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Council defend reasons for increasing council tax

News / Tue 21st Jan 2014 pm31 12:22pm

JOB seekers, young and vulnerable people are set to receive additional support under proposals recommended by Essex County Council’s Cabinet today (Tuesday) to increase council tax for the first time in four years.

The plans, which will need to be agreed by Full Council next month, propose a below inflation 1.49 per cent rise in council tax – equating to an additional 31p a week on a band D property. The Council has frozen the council tax for the last three years.

This increase would bring in an additional £8.8 million to spend on vital services – £2.9 million more than it would have received if it had accepted the government’s freeze grant. Under the proposals this would mean an additional:

£1 million to provide more equipment and better facilities for young people – helping to build stronger communities
£1.4 million for providing care and support to people with physical and learning needs to enable them to live as independent a life as possible

£500,000 to support young people looking for jobs through helping to provide an additional 260 Apprenticeships through the Essex Apprenticeship Programme – allowing a total of 515 new apprenticeships to be created under the programme during 2014/15 in key areas like engineering, digital technologies and care services.

This extra funding would supplement the investment the Council plans to make in other areas including:

An additional £78 million to be spent on supporting building and infrastructure projects compared to this year;

£91 million of this will be spent on road and transportation schemes and £52 million for education, including £24 million to provide 2,200 more places in the county’s schools;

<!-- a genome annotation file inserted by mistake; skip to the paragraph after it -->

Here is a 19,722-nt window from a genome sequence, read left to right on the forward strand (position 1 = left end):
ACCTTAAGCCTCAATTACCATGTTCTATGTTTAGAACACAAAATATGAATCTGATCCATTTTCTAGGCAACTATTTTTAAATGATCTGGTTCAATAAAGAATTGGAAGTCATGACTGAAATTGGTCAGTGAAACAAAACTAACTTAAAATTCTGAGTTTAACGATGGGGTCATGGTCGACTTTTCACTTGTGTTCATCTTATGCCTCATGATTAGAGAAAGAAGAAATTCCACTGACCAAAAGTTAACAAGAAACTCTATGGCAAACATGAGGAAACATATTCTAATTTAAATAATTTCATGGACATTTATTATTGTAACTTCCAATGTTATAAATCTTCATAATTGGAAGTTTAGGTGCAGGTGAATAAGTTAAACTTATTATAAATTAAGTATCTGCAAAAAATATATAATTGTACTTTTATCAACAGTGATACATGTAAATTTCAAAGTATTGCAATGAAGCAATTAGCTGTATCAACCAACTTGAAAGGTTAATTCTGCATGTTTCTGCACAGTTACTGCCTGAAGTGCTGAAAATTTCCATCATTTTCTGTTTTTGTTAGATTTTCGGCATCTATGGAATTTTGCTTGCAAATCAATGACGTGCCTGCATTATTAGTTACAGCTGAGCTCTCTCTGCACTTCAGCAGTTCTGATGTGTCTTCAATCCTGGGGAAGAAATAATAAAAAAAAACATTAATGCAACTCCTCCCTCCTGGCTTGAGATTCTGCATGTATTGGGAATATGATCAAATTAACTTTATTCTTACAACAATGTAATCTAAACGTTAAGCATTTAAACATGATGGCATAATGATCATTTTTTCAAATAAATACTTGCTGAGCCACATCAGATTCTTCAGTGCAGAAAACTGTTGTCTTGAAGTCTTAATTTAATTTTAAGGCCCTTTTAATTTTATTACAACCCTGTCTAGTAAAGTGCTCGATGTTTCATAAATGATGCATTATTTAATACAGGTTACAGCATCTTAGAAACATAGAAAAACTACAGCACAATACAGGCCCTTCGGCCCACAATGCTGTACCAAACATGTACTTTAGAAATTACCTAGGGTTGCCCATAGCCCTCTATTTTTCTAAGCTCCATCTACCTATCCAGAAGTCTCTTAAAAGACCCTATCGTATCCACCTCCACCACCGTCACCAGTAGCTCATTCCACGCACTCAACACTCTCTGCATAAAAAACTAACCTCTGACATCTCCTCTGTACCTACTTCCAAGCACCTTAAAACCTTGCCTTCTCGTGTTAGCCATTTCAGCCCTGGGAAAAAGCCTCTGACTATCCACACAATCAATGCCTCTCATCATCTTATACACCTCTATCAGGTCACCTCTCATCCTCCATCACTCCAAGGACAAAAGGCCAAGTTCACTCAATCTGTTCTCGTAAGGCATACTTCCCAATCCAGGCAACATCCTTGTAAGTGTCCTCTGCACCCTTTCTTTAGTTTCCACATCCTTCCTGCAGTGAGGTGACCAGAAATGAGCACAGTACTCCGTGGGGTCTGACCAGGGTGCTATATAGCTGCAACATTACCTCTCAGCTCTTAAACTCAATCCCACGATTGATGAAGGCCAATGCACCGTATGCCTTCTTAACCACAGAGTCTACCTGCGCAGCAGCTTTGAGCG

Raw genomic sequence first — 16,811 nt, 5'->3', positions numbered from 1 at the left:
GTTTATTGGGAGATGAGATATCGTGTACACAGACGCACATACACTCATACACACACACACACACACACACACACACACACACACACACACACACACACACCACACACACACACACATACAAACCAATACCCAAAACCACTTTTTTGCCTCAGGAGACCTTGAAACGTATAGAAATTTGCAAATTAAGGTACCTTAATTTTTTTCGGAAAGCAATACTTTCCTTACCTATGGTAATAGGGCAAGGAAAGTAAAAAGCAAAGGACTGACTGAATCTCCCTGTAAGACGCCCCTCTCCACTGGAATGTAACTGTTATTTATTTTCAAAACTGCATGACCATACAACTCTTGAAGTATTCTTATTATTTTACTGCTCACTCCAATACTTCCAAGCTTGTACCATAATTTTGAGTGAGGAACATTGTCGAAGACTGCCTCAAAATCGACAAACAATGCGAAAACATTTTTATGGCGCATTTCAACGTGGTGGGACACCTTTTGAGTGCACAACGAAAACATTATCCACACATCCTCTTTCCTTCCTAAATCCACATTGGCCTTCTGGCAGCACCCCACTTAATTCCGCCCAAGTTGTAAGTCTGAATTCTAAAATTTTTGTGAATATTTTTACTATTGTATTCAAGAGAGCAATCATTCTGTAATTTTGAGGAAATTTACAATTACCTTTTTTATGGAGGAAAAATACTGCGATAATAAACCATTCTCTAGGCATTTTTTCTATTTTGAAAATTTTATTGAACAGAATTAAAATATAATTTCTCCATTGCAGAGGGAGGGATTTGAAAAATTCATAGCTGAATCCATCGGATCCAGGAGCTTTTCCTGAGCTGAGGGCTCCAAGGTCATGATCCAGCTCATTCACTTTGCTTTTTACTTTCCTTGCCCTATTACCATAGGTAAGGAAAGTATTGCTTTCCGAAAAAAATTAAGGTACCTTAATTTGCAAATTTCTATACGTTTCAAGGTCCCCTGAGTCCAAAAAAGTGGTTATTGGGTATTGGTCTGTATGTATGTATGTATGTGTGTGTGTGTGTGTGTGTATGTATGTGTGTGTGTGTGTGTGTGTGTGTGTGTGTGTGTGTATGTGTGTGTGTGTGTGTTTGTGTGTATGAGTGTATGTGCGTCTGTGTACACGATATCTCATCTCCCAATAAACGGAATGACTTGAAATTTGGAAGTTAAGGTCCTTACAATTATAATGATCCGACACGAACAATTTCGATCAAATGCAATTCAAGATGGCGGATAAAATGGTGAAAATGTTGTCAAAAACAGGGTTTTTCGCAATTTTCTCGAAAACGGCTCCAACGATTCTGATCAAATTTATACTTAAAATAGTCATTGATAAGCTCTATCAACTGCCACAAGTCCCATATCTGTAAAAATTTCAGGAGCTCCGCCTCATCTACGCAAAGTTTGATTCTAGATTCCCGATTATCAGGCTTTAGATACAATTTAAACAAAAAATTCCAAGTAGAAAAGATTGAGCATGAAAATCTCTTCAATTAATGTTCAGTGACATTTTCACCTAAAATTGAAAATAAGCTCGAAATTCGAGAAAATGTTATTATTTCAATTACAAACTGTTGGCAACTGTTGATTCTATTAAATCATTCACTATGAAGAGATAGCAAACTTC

£89 million on road and footways maintenance (including repairing potholes), and passenger transport, to enable people to travel across Essex as safely and smoothly as possible;

£435,000 to support the work of the Council and its partners to tackle domestic violence, which affects the lives of over 40,000 people a year in Essex.

The Council has also recently launched an initiative to help save people money. The energy switching scheme has the potential of saving people more than £100 a year– over six times the amount of the recommended increase in the council tax.

In 2014/15 the Council is receiving £30 million less from the government than it received in 2013/14 while facing increasing pressure on its budgets due to rising inflation and increasing demand on its services. By 2017 the Council needs to save at least £235 million to cover the gap in funding – with £107 million savings planned to be made in 2014/15.

Leader of Essex County Council, Cllr David Finch, said: “I believe that our proposals will deliver something for every member of our community especially our young and vulnerable people and those wanting to get into work.

“Any decision to increase council tax is not something we do lightly, as we know our hard working families are still facing challenging times. The rise we are recommending is below inflation and amounts to just 31p a week which is less than the cost of a pint of milk, or a second class stamp .

“Like every family and business across Essex we need to ensure we balance our books. The pressures on our budgets and the continued cuts in government funding mean we need to radically redesign the support we provide our communities to save at least £235 million over the next three years.

“This means that we need to take tough choices. However, as a responsible Council while doing this we need to ensure we have a clear focus on how we can continue improving the lives and futures of everyone living and working in Essex.”

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